It certainly wasn't good news.
The audit of the city of Dunkirk's Community Development Block Grant program performed by the state's Comptroller's Office cited many areas of the city's CDBG process as lacking. Lack of paperwork on loans, improper payments to city officials, failure to follow yearly plans and unauthorized travel were all alleged in the audit.
Comptroller Thomas DiNapoli's cover letter said the state's audits provide fiscal oversight and identify opportunities for improving operations and Common Council governance. DiNapoli also said the audit's results are resources for local government officials to use in effectively managing operations and in meeting the expectations of constituents.
The city's DLDC setup seems to be part of the problem as some officials serve as board members due to their positions in city government while the rest are appointed by the mayor. The director of development and the CDBG coordinator performed the day-to-day operations of the DLDC, according to the audit.
"It appears that city officials who also held DLDC positions did not act as though they were working for two separate entities. As such, we found that city officials often managed the finances of the two entities as if they were one entity," the audit stated. "For example, the DLDC disbursed moneys for city-managed CDBG projects, while the city disbursed CDBG funds on behalf of the DLDC for loans and agreements negotiated by the DLDC."
The audit covered the period from April 1, 2008 through June 13, 2012 and stated council has the responsibility to initiate corrective action and report on their efforts within 90 days.
"A grant recipient must give priority to activities benefiting low and moderate income persons. The council and mayor have a shared responsibility to ensure grant activities are completed in a timely manner and in compliance with relevant laws and regulations. The council may authorize contracting with a private individual, not-for-profit agency, or consulting firm, as a "subrecipient," to receive CDBG funds and effectuate certain activities on the City's behalf. However, the ultimate responsibility for proper financial management of all CDBG funds rests with the council and mayor," the audit states. "We found that city officials have severely mismanaged the CDBG program and have put significant public funds at risk. City officials have disbursed CDBG funds without the most basic of documentation to support the expenses and have used the funds at times to pay for a variety of miscellaneous expenses that have no connection to the CDBG program. Most disturbing is that some of these transactions have been recorded in a manner to apparently hide the true nature of the transactions."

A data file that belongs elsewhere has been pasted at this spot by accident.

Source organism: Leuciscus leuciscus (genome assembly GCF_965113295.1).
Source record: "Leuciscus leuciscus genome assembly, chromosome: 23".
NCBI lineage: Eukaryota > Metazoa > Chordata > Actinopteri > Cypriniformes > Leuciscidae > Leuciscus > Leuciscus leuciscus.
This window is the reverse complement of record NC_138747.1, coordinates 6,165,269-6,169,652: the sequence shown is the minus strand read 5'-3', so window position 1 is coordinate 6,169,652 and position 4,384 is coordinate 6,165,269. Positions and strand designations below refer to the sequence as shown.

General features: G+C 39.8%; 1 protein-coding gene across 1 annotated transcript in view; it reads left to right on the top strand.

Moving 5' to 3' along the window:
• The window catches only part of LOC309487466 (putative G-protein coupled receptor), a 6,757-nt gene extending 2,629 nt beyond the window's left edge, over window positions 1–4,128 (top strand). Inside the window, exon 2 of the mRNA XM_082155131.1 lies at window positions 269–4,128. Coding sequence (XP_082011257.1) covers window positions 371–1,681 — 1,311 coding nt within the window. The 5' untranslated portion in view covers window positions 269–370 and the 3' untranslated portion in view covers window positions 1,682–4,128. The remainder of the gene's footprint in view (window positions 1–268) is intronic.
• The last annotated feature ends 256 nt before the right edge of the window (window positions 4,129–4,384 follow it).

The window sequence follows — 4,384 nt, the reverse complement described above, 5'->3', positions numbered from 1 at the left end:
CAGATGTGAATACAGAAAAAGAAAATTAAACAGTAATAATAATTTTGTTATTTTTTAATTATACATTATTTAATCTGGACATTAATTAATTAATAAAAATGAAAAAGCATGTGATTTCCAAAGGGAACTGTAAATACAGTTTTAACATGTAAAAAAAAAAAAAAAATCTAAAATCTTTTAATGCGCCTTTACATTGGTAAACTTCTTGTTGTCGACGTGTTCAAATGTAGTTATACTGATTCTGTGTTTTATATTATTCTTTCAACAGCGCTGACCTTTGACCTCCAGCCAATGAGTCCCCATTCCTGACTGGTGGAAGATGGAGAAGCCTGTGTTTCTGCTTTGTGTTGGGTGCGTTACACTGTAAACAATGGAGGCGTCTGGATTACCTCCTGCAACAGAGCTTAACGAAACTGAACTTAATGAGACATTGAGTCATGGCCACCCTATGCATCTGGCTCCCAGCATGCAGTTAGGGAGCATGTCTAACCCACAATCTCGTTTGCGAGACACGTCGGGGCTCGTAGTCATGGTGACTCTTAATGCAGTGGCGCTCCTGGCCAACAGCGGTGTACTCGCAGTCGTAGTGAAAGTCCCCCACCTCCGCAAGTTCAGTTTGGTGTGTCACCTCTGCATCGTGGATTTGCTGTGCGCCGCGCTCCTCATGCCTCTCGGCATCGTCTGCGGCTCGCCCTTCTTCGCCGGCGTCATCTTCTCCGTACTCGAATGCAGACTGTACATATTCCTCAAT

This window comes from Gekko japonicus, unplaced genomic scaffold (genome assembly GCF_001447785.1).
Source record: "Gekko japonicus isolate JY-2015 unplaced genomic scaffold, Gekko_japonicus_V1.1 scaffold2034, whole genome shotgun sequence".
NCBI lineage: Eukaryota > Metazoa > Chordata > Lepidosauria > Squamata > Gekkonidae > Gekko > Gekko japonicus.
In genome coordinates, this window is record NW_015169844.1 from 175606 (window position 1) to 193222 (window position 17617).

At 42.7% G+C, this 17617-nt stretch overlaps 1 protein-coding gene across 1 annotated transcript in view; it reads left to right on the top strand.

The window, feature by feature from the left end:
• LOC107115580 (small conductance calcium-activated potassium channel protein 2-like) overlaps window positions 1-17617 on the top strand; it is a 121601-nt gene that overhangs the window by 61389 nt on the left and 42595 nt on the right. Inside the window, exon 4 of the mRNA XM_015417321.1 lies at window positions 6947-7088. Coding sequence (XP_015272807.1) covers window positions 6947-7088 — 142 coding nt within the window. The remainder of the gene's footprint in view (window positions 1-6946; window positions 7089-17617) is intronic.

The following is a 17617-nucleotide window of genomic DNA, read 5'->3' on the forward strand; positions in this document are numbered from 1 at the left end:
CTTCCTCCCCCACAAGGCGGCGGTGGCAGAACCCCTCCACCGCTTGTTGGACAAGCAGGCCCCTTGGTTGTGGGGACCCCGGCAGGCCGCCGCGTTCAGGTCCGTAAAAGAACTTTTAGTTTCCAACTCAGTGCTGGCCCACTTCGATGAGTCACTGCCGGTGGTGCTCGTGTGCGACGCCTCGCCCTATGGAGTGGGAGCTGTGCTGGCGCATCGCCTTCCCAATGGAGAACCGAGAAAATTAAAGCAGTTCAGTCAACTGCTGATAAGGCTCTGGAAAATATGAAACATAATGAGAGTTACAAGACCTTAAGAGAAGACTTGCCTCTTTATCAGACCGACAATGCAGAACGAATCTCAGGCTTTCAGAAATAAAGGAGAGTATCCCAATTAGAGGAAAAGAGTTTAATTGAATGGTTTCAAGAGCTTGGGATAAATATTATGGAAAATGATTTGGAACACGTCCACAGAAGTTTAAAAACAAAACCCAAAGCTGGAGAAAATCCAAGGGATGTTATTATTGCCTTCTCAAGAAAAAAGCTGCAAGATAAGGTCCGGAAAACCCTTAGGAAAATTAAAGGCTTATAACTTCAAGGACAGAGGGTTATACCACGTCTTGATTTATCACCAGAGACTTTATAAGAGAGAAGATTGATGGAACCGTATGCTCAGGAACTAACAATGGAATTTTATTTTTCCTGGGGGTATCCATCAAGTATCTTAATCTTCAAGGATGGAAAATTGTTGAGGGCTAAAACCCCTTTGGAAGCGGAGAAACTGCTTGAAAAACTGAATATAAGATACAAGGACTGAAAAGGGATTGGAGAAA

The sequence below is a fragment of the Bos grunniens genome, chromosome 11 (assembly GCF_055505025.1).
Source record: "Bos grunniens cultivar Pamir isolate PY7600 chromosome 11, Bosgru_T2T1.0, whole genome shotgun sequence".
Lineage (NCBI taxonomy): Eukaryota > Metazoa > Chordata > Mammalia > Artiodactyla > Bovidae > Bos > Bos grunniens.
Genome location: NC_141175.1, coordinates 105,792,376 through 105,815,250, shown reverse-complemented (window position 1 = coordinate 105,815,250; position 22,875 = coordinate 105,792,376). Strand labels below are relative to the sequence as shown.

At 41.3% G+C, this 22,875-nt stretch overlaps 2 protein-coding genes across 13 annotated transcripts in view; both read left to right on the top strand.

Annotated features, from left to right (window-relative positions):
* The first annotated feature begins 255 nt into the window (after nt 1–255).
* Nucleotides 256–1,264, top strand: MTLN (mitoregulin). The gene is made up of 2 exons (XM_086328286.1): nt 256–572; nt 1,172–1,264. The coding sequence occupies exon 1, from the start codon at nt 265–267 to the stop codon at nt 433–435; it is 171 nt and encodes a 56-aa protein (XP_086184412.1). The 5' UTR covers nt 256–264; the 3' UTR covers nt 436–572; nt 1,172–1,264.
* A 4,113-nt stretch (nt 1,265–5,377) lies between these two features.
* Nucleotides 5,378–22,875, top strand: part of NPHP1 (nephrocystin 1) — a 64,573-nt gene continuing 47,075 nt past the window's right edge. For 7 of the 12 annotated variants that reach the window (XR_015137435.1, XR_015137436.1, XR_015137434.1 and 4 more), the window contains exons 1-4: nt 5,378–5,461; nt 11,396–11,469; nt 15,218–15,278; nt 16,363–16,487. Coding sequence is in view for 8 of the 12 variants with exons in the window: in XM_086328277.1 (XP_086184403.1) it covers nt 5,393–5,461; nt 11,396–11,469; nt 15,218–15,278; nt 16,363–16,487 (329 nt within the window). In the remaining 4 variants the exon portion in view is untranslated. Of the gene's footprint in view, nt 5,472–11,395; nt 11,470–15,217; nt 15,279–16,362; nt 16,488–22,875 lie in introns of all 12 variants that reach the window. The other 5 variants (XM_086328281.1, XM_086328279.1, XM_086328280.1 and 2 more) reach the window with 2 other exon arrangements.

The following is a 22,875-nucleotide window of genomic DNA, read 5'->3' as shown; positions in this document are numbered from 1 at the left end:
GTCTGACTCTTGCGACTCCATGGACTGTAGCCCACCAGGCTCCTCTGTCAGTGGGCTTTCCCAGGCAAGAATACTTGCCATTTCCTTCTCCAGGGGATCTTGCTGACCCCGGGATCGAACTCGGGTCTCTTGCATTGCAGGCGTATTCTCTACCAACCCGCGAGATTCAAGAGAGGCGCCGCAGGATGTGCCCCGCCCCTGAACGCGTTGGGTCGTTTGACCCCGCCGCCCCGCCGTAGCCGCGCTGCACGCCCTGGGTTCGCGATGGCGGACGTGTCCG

The audit found fault with both the mayor and council for not properly monitoring the program. The DLDC would get CDBG funds after a request from the development director, which was then approved by the city treasurer, mayor and fiscal affairs officer.
A lack of periodic status and expense reports was also cited with the audit stating council requested neither.
The audit found city officials provided the DLDC with over $888,000 in CDBG grant moneys to fund various economic development projects.
"In the absence of adequate agreements, city officials do not have an appropriate basis on which to adequately monitor the use of its CDBG grant funding by the DLDC. As a result, the city's CDBG grant funding is at risk of waste or misuse, and the council and mayor cannot properly monitor the progress of development activities to ensure projects are completed on time and within approved funding parameters," the audit stated.
Ineligible activities that did not meet one of three national objectives: benefiting low and moderate income persons, preventing or eliminating slums or blight and meeting urgent community needs, were cited. Federal regulations specifically identify several activities as ineligible, such as general government operation expenses and political activities. Additionally, purchases of equipment and motor vehicles are generally considered ineligible activities.